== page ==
Too far, is what I felt, when I looked at the map, trying to figure out the next leg of my journey as I left Florida. I had a great time on Sanibel Island, almost entirely because of the company. No denying it’s a beautiful place, either. But there’s nothing like hanging out with family you like, and yakking. I think I’ve been missing yakking. Going long days driving with no one to comment to, is, well, a bit like being a tree in the forest falling down. I do think thoughts, and who knows, they may be deep, but by the time I show up at the next motel, well, I’m a bit beat, and not quite in the mood for writing them down. I do record things in my journal in the morning, but I don’t know whether there’s much there of interest either. The days are running together, as are the places. I’m not sure that this is much better than flying, it just takes longer, as far as getting a sense of what each place might be like. I get snippets. Bits of overheard conversation, but I’m not really there, each place I stop at.
I do hear occasional uncommentable-upon comments though: Woman in Tallahassee, at the free breakfast (lots of white flour goes into these free breakfasts) commented on the interminable (my feeling, not hers) coverage of the Pope’s visit. “Are you Catholic?” she asked me and another woman in the room. “No,” we both replied. She wasn’t either. But they agreed they like the Pope. They maybe don’t remember (don’t know) that their country was once hugely mistrustful of Catholics (the Irish, Kennedy). “What this world needs is more Christianity,” she said. No comment. I do know when not to yak.
I have been listening to the radio, and find myself quite amazed by how different the culture is where I’ve been driving. I mean I ‘knew’ this, but listening to radio, well, it’s sure not Canada. Of course yesterday was Sunday, but I didn’t listen to a lot of preaching in that sense. I did find myself listening to American Family Radio for awhile, which means Christian, consisting of Mom, Pop, and the kids. Anything else is a bit indicative of the Antichrist (Obama).
Another day (not a Sunday) I was listening to two women discuss how, while this is a tolerant country, they’re really worried about all those Muslim refugees trying to get into this country (no, they’re trying to get to Europe, I thought) and pondering how suspicious it was that none of them wanted to go to Russia or China or India. No, those Muslim hordes want to come here and irrevocably change the character of this country. So, as a defence, the two women thought it would be a good idea to close the borders for awhile to immigration, to keep out all the Un-American hordes trying to get in.
I will say that for awhile I was listening to Prairie Home Companion (liberal socialists, I guess) and they were making fun of the idea of the Wisconsin governor, Scott Walker, who had been running for the Republican nomination, who thought that as well as a wall to keep out all the “illegals” from Mexico, there should be a wall along the Canadian border. I expect geography’s not his strong suit. Garrison Keillor was imagining us Canadians putting up catapults to get over the wall, we’re all so desperate to get in. But then he can probably pick up the CBC, so his thinking’s become warped.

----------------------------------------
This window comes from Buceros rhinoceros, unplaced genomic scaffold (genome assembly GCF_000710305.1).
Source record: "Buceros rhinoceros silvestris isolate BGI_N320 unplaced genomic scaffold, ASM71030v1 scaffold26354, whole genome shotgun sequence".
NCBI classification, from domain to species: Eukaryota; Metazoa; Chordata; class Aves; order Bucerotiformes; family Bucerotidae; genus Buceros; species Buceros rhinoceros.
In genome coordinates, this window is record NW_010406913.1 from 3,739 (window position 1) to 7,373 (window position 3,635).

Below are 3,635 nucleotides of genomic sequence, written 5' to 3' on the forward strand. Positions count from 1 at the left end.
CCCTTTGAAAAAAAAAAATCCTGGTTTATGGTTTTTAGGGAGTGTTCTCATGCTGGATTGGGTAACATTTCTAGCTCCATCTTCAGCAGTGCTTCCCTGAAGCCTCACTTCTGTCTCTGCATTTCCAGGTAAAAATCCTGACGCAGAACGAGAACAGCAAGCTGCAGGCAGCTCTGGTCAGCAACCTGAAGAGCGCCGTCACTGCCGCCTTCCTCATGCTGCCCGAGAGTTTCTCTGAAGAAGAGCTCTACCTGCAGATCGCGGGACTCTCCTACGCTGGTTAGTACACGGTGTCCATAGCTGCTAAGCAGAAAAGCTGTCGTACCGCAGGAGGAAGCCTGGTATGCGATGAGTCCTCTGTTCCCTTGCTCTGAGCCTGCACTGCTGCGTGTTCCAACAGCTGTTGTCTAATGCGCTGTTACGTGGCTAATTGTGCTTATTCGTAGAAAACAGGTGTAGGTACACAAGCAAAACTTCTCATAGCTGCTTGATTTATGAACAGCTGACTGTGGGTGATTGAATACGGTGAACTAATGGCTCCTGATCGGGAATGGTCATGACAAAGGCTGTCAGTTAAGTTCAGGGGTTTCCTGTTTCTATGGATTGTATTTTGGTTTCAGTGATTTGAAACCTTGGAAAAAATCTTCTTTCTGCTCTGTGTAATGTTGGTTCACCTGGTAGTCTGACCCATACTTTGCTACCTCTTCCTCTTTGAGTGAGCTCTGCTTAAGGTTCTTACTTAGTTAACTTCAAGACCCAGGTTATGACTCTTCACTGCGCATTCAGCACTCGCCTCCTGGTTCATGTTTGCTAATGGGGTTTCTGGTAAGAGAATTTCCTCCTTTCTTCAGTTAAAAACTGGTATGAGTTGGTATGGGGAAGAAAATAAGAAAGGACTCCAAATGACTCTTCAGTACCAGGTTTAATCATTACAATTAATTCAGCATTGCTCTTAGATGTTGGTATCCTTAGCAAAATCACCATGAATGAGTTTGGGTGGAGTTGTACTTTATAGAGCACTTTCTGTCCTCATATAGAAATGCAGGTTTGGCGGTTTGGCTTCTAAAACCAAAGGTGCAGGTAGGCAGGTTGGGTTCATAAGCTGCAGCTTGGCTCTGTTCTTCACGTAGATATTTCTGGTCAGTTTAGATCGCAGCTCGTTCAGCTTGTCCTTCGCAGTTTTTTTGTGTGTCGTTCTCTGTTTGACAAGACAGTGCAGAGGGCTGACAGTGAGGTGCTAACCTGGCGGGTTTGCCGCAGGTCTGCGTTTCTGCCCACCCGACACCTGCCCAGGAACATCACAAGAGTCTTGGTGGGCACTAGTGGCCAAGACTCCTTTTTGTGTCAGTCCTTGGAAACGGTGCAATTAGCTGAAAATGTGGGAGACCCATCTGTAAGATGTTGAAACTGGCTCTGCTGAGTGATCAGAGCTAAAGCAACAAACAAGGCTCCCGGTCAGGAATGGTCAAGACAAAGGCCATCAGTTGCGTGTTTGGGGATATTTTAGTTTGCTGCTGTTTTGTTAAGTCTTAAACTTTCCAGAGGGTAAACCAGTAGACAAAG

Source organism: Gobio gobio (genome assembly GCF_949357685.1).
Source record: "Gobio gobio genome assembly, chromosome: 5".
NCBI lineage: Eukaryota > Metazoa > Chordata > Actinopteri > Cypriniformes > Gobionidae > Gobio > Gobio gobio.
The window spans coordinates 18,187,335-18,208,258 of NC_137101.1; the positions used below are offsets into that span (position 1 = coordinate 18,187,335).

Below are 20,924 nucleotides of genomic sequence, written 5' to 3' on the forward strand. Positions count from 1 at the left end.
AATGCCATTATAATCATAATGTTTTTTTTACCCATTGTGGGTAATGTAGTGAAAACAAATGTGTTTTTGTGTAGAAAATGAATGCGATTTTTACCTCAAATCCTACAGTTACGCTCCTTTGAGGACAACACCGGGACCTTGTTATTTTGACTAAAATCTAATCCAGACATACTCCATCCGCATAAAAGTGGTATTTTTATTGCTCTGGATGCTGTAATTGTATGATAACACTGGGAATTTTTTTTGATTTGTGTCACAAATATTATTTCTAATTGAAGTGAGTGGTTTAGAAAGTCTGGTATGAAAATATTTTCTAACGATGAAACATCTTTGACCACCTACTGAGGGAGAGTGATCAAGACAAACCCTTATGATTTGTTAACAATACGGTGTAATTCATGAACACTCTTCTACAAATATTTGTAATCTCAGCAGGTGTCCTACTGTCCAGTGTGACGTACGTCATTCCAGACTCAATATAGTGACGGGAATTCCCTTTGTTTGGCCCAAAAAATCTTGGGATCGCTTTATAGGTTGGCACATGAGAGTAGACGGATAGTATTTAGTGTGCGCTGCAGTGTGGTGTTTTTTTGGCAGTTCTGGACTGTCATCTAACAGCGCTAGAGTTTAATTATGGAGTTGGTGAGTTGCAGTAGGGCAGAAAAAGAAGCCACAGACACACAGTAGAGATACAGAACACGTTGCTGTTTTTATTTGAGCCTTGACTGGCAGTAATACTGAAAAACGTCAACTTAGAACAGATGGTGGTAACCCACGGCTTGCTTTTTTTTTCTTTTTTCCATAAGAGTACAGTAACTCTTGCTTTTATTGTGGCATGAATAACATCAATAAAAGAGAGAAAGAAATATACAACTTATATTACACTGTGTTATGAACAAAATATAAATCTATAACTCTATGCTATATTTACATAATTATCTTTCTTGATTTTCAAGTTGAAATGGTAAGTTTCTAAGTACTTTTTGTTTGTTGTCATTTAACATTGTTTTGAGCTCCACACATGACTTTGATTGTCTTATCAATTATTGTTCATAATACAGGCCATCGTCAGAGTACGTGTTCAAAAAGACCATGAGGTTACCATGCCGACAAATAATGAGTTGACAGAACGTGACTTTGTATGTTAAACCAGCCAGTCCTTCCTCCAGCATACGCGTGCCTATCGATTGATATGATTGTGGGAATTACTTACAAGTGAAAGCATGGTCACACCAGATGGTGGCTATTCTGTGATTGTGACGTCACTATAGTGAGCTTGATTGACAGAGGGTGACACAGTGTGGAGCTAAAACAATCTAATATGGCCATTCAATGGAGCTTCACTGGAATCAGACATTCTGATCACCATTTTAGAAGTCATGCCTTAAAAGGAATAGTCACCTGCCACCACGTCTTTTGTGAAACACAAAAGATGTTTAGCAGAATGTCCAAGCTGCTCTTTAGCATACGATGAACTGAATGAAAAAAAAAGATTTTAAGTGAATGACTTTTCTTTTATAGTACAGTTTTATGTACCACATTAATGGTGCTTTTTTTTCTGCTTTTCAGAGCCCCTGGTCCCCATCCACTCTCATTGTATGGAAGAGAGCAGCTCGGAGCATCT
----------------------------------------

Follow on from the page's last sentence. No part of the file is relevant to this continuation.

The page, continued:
I also listened to Ben Carson talking in an interview on a local NPR station a couple days ago, and he talked about how America is great (the greatest, though apparently it’s broken) and he said it’s the only country with a strong national character, unlike any other country in the world. He was talking about Being a Good American. How you can be Un-American (that’s bad of course, and I think involves supporting Planned Parenthood). He said you can’t be Un-Canadian, or Un-Swedish, etc., which I found a very peculiar statement. America is the only place…yada yada, I stopped listening. He has a very reasonable tone to his voice, and incredible credentials which leaves me a bit puzzled as to how he has such radically Conservative views. As a high achieving black man, he doesn’t seem to see any racism in his country either. Interesting.
One of the things I thought listening to the preaching on the radio, as I switched stations, trying to find NPR again, was that there was no difference in the tone of voice from those selling God to those selling cars or washing machines. It’s all a hard sell. Turned it off after awhile, and just listened to the sound of the air conditioner in my car, and the tires on the road.
You can tell some of the difference of the places you drive through when you drive straight for three days, as I’ve just done, from the sound of the road. First day Sanibel to Tallahassee, roads are pretty good. The next day I crossed into Louisiana the road was a lot noisier, and I bounced around a lot more. Also, I swear that the road was steaming. I was close to the Gulf of Mexico of course, and we all know that occasionally it overflows onto the land. In the meantime, well, there’s a lot of swamp. Anyway, the highways in Louisiana weren’t well kept. Not sure why not; there were enough casinos to indicate a fair bit of money flows around.